Don’t count on a June PC report release

The long-awaited final report from the PC’s inquiry into aged care will not be made public upon its release in late June.

By Yasmin Noone

It may seem as though the release of the Productivity Commission’s (PC) final report into aged care is only a little over a month away but in reality, it could be much longer.

As confirmed by the PC itself, the final Caring for Older Australians report is now set to be delivered to government on Thursday, 30 June.

The report however will not become public until it is presented to parliament and tabled during a sitting session or an out of session presentation.
The government determines when this takes place but under the Productivity Commission Act, all inquiry reports must be tabled within 25 parliamentary sitting days after their initial release.

The PC advised AAA that a public release date could therefore be, at the very earliest, in July or at the very latest, at the end of September.

While there is no exact public release date for the highly anticipated document, the Minister for Mental Health and Aged Care, Mark Butler, has stressed that the government will act “quickly” to respond to the report.

“The PC is due to hand down their final report probably in late June, and we’re talking now – or I’m talking particularly now to aged care stakeholders, about how we will develop a response very quickly to some of what I think are going to be very far-reaching recommendations from that Commission,” the minister said during a Lateline interview with ABC presenter, Tony Jones last night.

“Our aged care sector, the system is essentially 25 years old…It needs a very thorough overhaul.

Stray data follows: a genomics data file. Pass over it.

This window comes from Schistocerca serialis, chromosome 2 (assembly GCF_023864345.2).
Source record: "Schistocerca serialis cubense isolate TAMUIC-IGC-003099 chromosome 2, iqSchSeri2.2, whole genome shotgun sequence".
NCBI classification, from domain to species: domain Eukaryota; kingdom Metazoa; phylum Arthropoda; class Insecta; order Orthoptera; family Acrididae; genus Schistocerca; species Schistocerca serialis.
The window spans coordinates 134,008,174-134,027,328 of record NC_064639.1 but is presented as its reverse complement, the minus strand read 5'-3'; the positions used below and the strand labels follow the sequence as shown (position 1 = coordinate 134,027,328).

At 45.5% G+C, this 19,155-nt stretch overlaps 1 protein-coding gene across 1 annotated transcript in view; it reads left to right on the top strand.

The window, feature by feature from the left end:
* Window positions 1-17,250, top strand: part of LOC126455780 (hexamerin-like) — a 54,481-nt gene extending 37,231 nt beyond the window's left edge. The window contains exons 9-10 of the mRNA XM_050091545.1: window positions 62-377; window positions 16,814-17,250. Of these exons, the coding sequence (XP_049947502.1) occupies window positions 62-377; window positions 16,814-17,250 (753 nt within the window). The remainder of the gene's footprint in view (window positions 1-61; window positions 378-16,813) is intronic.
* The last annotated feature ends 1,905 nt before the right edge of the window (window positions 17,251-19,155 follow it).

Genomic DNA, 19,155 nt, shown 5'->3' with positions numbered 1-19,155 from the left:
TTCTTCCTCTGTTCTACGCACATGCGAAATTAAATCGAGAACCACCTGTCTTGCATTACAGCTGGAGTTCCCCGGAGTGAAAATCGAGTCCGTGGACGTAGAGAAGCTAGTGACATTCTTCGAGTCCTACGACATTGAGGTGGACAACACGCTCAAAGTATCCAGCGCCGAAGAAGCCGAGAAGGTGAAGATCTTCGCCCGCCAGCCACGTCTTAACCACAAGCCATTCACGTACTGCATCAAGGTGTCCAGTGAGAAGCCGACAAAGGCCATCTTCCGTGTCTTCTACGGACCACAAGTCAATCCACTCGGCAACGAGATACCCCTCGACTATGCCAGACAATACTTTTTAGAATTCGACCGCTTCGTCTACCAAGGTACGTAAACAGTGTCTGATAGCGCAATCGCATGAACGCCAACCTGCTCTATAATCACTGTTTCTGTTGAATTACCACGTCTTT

“The Prime Minister also indicated that aged care reform is a priority for this term of government, and we intend to hold to that commitment.”

Mr Jones also questioned Mr Butler on the federal budget and the lack of new funding for aged care.

“…I sent a very clear message to the sector and I think they accepted this that we should not pre-empt the outcome of the PC process in this budget in a structural way,” the minister said. 

“There are some tweakings to aged care budget, for example, to vastly improve the position of aged care services that provide services for people who have previously been homeless. [There] are very significant changes there.

“But, by and large, I think it was agreed through the aged care sector that structural change, significant change to aged care funding and to the aged care system generally needs to go through an orderly process of consideration over the next several months.”

Mr Butler’s response came as no surprise, given his comments at a Community Services & Health Industry Skills Council’s Decision Makers’ Forum at Parliament House in March (reported upon by AAA, Bank on the PM & you bank on reform).

Although Mr Butler did build up the likelihood that the Treasurer, Wayne Swan, might inject new aged care funding into the 2011/12 budget, because he has a soft spot for the sector, he commented that Treasury “is not going to put things in the budget to pre-empt the PC”.

“The earth has not stopped rotating on its axis just because there is a PC inquiry into aged care.”

The minister, at the forum, also said that Mr Swan would be “torn” on the issue aged care funding, come budget crunch-time.

For information about how aged care fared in the 2011/12 budget, click here.

To read about the sector’s response to this week’s budget announcement, click here.

To watch the full Lateline interview, visit our YouTube page by clicking here.

Tags: aged-care, ageing, budget, lateline, mark-butler, productivity-commission, tony-jones,

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